Becoming a telephone technician usually requires an associate's degree in communications technology. These technicians install and repair phone lines in homes and businesses.
Telephone technicians are responsible for the installation and troubleshooting of home and commercial phone lines. They also set up voice mailboxes and replace faulty wiring. An associate's degree in communications technology is the minimum required education for a person interested in pursuing a career as a telephone technician. This program usually calls for an internship that gives students experience in the field.
|Required Education||Associate's degree in communications technology|
|Projected Job Growth (2018-2028)*||-6% for all telecommunications equipment installers and repairers, except line installers|
|Median Salary (2018)*||$58,280 for all telecommunications equipment installers and repairers, except line installers|
Source: *U.S. Bureau of Labor Statistics.
In addition to covering telephone communication systems, an associate's degree in communications technology provides instruction in areas such as coaxial data systems, fiber optics and local area networks. The goal of an associate's program in communications technology is to produce well-rounded telecommunications professionals who can address issues with communications networks and systems.
Associate of Applied Science in Communications Technology
An Associate of Applied Science in Communications Technology program focuses mainly on telecommunications courses and requires only two or three general education classes. Many of the communications classes have a laboratory component, and students have several opportunities to gain hands-on experience using communications technology.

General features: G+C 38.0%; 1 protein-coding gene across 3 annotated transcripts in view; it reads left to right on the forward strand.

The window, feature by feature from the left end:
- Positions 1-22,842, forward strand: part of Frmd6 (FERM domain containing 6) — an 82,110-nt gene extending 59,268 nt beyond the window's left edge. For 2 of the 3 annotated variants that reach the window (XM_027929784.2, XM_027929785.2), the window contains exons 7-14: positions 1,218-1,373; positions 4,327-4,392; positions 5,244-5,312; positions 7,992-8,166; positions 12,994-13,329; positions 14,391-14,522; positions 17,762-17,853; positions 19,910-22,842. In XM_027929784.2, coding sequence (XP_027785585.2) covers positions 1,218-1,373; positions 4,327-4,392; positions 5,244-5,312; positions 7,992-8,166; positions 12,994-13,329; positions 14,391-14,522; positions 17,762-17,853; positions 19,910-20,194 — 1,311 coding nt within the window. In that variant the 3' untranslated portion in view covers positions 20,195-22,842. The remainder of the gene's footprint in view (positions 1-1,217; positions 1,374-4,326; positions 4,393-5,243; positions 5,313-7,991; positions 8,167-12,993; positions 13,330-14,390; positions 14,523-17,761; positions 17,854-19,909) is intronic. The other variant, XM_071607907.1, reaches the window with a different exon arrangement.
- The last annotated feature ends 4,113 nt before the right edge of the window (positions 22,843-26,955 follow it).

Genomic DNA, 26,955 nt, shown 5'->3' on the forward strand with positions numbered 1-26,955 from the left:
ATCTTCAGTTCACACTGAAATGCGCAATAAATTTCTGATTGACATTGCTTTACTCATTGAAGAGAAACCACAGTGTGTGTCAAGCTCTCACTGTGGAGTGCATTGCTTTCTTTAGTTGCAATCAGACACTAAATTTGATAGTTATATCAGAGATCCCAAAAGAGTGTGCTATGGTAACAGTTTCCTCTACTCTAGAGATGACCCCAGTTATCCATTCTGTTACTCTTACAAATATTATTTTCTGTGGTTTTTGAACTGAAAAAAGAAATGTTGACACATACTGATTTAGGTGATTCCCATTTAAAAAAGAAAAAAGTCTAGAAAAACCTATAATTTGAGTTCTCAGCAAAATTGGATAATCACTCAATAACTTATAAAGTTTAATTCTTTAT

Some of the skills learned in an associate's degree program in communications technology include the installation and maintenance of residential and commercial telephone devices and fiber optic cable systems. Other topics include VoIP (Voice over Internet Protocol), digital subscriber lines, local area networks and worker safety. A course on interpersonal communication is also likely to be included because telephone technicians interact with co-workers and customers frequently. A co-op or internship component gives students the chance to gain practical work experience; it is typically completed in the last semester of enrollment.
The U.S. Bureau of Labor Statistics (BLS), projects a decrease in the employment of all telecommunications equipment installers and repairers, excluding line installers but including telephone technicians, through 2028. The primary reason for this decrease is the growing use of wireless technologies and the durability of new equipment.
In May 2018, the BLS reported that professionals in the 90th percentile or higher earned $92,440 or more per year, whereas the bottom 10th percentile earned $30,950 or less per year. However, PayScale.com reports that the median salary for telephone technicians was $61,042 in August 2019.
If you think installing and repairing telephones sounds interesting, then a career as a telephone technician may be for you. Make sure you carefully review the work environment, salary statistics and job responsibilities before deciding on this career, especially since employment opportunities in this field were expected to decline in the coming years.